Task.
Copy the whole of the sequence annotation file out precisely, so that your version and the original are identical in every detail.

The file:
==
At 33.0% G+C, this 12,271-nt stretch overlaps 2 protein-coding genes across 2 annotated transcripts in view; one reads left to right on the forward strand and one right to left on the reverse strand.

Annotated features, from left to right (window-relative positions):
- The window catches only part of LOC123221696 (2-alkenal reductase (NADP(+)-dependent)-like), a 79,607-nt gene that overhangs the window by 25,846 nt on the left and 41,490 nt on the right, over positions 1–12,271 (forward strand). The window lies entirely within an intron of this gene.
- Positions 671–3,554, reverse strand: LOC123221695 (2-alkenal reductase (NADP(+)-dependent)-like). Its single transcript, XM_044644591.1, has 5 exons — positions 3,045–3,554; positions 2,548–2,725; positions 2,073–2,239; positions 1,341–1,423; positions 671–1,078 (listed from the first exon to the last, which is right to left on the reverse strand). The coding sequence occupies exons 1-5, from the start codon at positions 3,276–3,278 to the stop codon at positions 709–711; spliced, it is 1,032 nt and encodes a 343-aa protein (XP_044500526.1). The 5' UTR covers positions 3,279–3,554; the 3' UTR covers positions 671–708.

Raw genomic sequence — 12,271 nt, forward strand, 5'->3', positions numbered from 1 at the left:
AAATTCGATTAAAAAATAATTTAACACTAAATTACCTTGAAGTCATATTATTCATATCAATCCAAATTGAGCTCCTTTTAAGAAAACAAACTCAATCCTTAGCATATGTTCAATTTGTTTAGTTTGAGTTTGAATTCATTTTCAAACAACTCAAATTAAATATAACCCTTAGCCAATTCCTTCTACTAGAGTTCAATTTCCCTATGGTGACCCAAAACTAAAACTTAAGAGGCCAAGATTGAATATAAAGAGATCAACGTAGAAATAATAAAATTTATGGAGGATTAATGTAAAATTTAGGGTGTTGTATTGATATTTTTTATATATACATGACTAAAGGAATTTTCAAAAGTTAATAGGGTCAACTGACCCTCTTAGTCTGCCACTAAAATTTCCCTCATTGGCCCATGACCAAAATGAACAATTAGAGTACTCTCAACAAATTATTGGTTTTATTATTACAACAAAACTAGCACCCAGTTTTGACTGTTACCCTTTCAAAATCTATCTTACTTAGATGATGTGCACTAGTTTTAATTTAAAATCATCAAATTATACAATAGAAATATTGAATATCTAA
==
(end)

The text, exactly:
At 33.0% G+C, this 12,271-nt stretch overlaps 2 protein-coding genes across 2 annotated transcripts in view; one reads left to right on the forward strand and one right to left on the reverse strand.

Annotated features, from left to right (window-relative positions):
- The window catches only part of LOC123221696 (2-alkenal reductase (NADP(+)-dependent)-like), a 79,607-nt gene that overhangs the window by 25,846 nt on the left and 41,490 nt on the right, over positions 1–12,271 (forward strand). The window lies entirely within an intron of this gene.
- Positions 671–3,554, reverse strand: LOC123221695 (2-alkenal reductase (NADP(+)-dependent)-like). Its single transcript, XM_044644591.1, has 5 exons — positions 3,045–3,554; positions 2,548–2,725; positions 2,073–2,239; positions 1,341–1,423; positions 671–1,078 (listed from the first exon to the last, which is right to left on the reverse strand). The coding sequence occupies exons 1-5, from the start codon at positions 3,276–3,278 to the stop codon at positions 709–711; spliced, it is 1,032 nt and encodes a 343-aa protein (XP_044500526.1). The 5' UTR covers positions 3,279–3,554; the 3' UTR covers positions 671–708.

Raw genomic sequence — 12,271 nt, forward strand, 5'->3', positions numbered from 1 at the left:
AAATTCGATTAAAAAATAATTTAACACTAAATTACCTTGAAGTCATATTATTCATATCAATCCAAATTGAGCTCCTTTTAAGAAAACAAACTCAATCCTTAGCATATGTTCAATTTGTTTAGTTTGAGTTTGAATTCATTTTCAAACAACTCAAATTAAATATAACCCTTAGCCAATTCCTTCTACTAGAGTTCAATTTCCCTATGGTGACCCAAAACTAAAACTTAAGAGGCCAAGATTGAATATAAAGAGATCAACGTAGAAATAATAAAATTTATGGAGGATTAATGTAAAATTTAGGGTGTTGTATTGATATTTTTTATATATACATGACTAAAGGAATTTTCAAAAGTTAATAGGGTCAACTGACCCTCTTAGTCTGCCACTAAAATTTCCCTCATTGGCCCATGACCAAAATGAACAATTAGAGTACTCTCAACAAATTATTGGTTTTATTATTACAACAAAACTAGCACCCAGTTTTGACTGTTACCCTTTCAAAATCTATCTTACTTAGATGATGTGCACTAGTTTTAATTTAAAATCATCAAATTATACAATAGAAATATTGAATATCTAA